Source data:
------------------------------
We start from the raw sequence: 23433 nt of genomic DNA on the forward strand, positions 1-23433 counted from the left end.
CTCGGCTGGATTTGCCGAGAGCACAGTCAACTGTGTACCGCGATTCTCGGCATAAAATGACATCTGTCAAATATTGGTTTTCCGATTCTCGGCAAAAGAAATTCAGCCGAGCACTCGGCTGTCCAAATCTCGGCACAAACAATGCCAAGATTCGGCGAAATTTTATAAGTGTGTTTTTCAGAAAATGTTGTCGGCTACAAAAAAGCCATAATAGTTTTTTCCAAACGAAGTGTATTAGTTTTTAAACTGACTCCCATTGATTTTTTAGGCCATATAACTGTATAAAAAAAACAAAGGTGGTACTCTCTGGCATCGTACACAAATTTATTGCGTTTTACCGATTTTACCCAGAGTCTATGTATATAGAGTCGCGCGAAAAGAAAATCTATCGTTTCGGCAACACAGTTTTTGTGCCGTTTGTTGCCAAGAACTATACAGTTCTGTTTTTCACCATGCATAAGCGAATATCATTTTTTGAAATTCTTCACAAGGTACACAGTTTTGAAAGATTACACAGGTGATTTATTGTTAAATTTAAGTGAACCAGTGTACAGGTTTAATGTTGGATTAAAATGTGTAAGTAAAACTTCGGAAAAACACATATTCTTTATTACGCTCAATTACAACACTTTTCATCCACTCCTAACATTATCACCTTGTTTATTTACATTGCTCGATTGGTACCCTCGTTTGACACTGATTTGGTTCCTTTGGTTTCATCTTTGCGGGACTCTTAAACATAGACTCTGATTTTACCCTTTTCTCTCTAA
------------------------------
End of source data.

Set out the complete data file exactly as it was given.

We start from the raw sequence: 23433 nt of genomic DNA on the forward strand, positions 1-23433 counted from the left end.
CTCGGCTGGATTTGCCGAGAGCACAGTCAACTGTGTACCGCGATTCTCGGCATAAAATGACATCTGTCAAATATTGGTTTTCCGATTCTCGGCAAAAGAAATTCAGCCGAGCACTCGGCTGTCCAAATCTCGGCACAAACAATGCCAAGATTCGGCGAAATTTTATAAGTGTGTTTTTCAGAAAATGTTGTCGGCTACAAAAAAGCCATAATAGTTTTTTCCAAACGAAGTGTATTAGTTTTTAAACTGACTCCCATTGATTTTTTAGGCCATATAACTGTATAAAAAAAACAAAGGTGGTACTCTCTGGCATCGTACACAAATTTATTGCGTTTTACCGATTTTACCCAGAGTCTATGTATATAGAGTCGCGCGAAAAGAAAATCTATCGTTTCGGCAACACAGTTTTTGTGCCGTTTGTTGCCAAGAACTATACAGTTCTGTTTTTCACCATGCATAAGCGAATATCATTTTTTGAAATTCTTCACAAGGTACACAGTTTTGAAAGATTACACAGGTGATTTATTGTTAAATTTAAGTGAACCAGTGTACAGGTTTAATGTTGGATTAAAATGTGTAAGTAAAACTTCGGAAAAACACATATTCTTTATTACGCTCAATTACAACACTTTTCATCCACTCCTAACATTATCACCTTGTTTATTTACATTGCTCGATTGGTACCCTCGTTTGACACTGATTTGGTTCCTTTGGTTTCATCTTTGCGGGACTCTTAAACATAGACTCTGATTTTACCCTTTTCTCTCTAA